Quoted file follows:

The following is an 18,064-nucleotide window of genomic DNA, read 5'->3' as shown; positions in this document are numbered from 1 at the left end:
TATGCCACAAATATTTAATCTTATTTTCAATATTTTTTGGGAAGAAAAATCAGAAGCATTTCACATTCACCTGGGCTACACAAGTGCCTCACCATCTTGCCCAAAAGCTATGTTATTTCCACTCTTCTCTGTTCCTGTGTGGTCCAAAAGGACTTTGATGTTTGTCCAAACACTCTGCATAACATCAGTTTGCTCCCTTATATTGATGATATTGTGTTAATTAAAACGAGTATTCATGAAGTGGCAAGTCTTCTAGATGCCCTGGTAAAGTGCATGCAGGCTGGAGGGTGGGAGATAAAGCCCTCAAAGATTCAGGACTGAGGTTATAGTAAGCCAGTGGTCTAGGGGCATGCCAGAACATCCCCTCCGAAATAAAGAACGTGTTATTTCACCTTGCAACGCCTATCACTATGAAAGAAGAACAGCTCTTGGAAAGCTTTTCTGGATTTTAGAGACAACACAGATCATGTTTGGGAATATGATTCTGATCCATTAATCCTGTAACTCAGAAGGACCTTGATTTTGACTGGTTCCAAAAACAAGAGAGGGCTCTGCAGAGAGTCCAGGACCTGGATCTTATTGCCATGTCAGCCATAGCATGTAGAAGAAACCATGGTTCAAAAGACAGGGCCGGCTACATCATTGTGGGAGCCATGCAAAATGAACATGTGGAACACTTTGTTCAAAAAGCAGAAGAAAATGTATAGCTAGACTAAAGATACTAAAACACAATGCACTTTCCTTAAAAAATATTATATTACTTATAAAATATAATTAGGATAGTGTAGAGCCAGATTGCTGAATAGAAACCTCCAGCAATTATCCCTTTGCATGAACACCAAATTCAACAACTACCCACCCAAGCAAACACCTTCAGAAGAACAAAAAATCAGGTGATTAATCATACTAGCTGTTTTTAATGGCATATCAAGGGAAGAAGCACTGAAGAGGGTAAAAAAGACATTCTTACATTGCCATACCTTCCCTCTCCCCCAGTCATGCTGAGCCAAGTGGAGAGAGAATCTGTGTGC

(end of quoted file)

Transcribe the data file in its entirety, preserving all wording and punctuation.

The following is an 18,064-nucleotide window of genomic DNA, read 5'->3' as shown; positions in this document are numbered from 1 at the left end:
TATGCCACAAATATTTAATCTTATTTTCAATATTTTTTGGGAAGAAAAATCAGAAGCATTTCACATTCACCTGGGCTACACAAGTGCCTCACCATCTTGCCCAAAAGCTATGTTATTTCCACTCTTCTCTGTTCCTGTGTGGTCCAAAAGGACTTTGATGTTTGTCCAAACACTCTGCATAACATCAGTTTGCTCCCTTATATTGATGATATTGTGTTAATTAAAACGAGTATTCATGAAGTGGCAAGTCTTCTAGATGCCCTGGTAAAGTGCATGCAGGCTGGAGGGTGGGAGATAAAGCCCTCAAAGATTCAGGACTGAGGTTATAGTAAGCCAGTGGTCTAGGGGCATGCCAGAACATCCCCTCCGAAATAAAGAACGTGTTATTTCACCTTGCAACGCCTATCACTATGAAAGAAGAACAGCTCTTGGAAAGCTTTTCTGGATTTTAGAGACAACACAGATCATGTTTGGGAATATGATTCTGATCCATTAATCCTGTAACTCAGAAGGACCTTGATTTTGACTGGTTCCAAAAACAAGAGAGGGCTCTGCAGAGAGTCCAGGACCTGGATCTTATTGCCATGTCAGCCATAGCATGTAGAAGAAACCATGGTTCAAAAGACAGGGCCGGCTACATCATTGTGGGAGCCATGCAAAATGAACATGTGGAACACTTTGTTCAAAAAGCAGAAGAAAATGTATAGCTAGACTAAAGATACTAAAACACAATGCACTTTCCTTAAAAAATATTATATTACTTATAAAATATAATTAGGATAGTGTAGAGCCAGATTGCTGAATAGAAACCTCCAGCAATTATCCCTTTGCATGAACACCAAATTCAACAACTACCCACCCAAGCAAACACCTTCAGAAGAACAAAAAATCAGGTGATTAATCATACTAGCTGTTTTTAATGGCATATCAAGGGAAGAAGCACTGAAGAGGGTAAAAAAGACATTCTTACATTGCCATACCTTCCCTCTCCCCCAGTCATGCTGAGCCAAGTGGAGAGAGAATCTGTGTGC